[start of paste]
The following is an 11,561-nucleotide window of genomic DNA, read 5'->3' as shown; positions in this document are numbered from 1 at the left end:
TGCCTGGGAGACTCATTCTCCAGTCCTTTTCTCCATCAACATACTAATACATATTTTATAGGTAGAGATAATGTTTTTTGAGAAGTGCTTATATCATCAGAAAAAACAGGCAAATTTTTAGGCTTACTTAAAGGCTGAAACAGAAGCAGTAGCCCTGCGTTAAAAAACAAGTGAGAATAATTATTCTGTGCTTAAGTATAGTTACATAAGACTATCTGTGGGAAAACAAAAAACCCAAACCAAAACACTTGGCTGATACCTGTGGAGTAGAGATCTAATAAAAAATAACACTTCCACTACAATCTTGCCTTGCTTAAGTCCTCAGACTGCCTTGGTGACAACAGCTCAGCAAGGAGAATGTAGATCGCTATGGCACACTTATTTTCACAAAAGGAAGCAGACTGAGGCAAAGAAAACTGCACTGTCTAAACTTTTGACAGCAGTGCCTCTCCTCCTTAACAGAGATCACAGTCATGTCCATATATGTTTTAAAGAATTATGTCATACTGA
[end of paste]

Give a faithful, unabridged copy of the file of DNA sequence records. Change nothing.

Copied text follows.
The following is an 11,561-nucleotide window of genomic DNA, read 5'->3' as shown; positions in this document are numbered from 1 at the left end:
TGCCTGGGAGACTCATTCTCCAGTCCTTTTCTCCATCAACATACTAATACATATTTTATAGGTAGAGATAATGTTTTTTGAGAAGTGCTTATATCATCAGAAAAAACAGGCAAATTTTTAGGCTTACTTAAAGGCTGAAACAGAAGCAGTAGCCCTGCGTTAAAAAACAAGTGAGAATAATTATTCTGTGCTTAAGTATAGTTACATAAGACTATCTGTGGGAAAACAAAAAACCCAAACCAAAACACTTGGCTGATACCTGTGGAGTAGAGATCTAATAAAAAATAACACTTCCACTACAATCTTGCCTTGCTTAAGTCCTCAGACTGCCTTGGTGACAACAGCTCAGCAAGGAGAATGTAGATCGCTATGGCACACTTATTTTCACAAAAGGAAGCAGACTGAGGCAAAGAAAACTGCACTGTCTAAACTTTTGACAGCAGTGCCTCTCCTCCTTAACAGAGATCACAGTCATGTCCATATATGTTTTAAAGAATTATGTCATACTGA